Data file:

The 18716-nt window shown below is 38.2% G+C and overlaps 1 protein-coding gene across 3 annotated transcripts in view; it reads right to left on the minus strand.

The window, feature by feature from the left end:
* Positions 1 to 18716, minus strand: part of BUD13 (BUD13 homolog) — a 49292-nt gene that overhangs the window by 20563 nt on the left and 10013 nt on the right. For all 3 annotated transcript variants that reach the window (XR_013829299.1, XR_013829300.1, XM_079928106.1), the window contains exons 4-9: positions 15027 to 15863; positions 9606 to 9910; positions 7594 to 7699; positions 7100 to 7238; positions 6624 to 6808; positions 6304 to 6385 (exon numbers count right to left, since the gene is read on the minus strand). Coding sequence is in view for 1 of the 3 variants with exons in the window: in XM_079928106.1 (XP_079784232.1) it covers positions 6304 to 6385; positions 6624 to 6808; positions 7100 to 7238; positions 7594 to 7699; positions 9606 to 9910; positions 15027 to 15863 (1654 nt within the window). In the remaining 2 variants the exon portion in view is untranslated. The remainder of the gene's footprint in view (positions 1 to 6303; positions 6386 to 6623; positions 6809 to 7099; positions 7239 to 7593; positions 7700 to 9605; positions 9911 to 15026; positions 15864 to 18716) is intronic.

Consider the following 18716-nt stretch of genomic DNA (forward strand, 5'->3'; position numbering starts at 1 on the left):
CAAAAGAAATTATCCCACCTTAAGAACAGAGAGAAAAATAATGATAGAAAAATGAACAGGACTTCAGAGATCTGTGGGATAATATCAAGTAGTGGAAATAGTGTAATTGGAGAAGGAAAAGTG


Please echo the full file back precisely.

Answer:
The 18716-nt window shown below is 38.2% G+C and overlaps 1 protein-coding gene across 3 annotated transcripts in view; it reads right to left on the minus strand.

The window, feature by feature from the left end:
* Positions 1 to 18716, minus strand: part of BUD13 (BUD13 homolog) — a 49292-nt gene that overhangs the window by 20563 nt on the left and 10013 nt on the right. For all 3 annotated transcript variants that reach the window (XR_013829299.1, XR_013829300.1, XM_079928106.1), the window contains exons 4-9: positions 15027 to 15863; positions 9606 to 9910; positions 7594 to 7699; positions 7100 to 7238; positions 6624 to 6808; positions 6304 to 6385 (exon numbers count right to left, since the gene is read on the minus strand). Coding sequence is in view for 1 of the 3 variants with exons in the window: in XM_079928106.1 (XP_079784232.1) it covers positions 6304 to 6385; positions 6624 to 6808; positions 7100 to 7238; positions 7594 to 7699; positions 9606 to 9910; positions 15027 to 15863 (1654 nt within the window). In the remaining 2 variants the exon portion in view is untranslated. The remainder of the gene's footprint in view (positions 1 to 6303; positions 6386 to 6623; positions 6809 to 7099; positions 7239 to 7593; positions 7700 to 9605; positions 9911 to 15026; positions 15864 to 18716) is intronic.

Consider the following 18716-nt stretch of genomic DNA (forward strand, 5'->3'; position numbering starts at 1 on the left):
CAAAAGAAATTATCCCACCTTAAGAACAGAGAGAAAAATAATGATAGAAAAATGAACAGGACTTCAGAGATCTGTGGGATAATATCAAGTAGTGGAAATAGTGTAATTGGAGAAGGAAAAGTG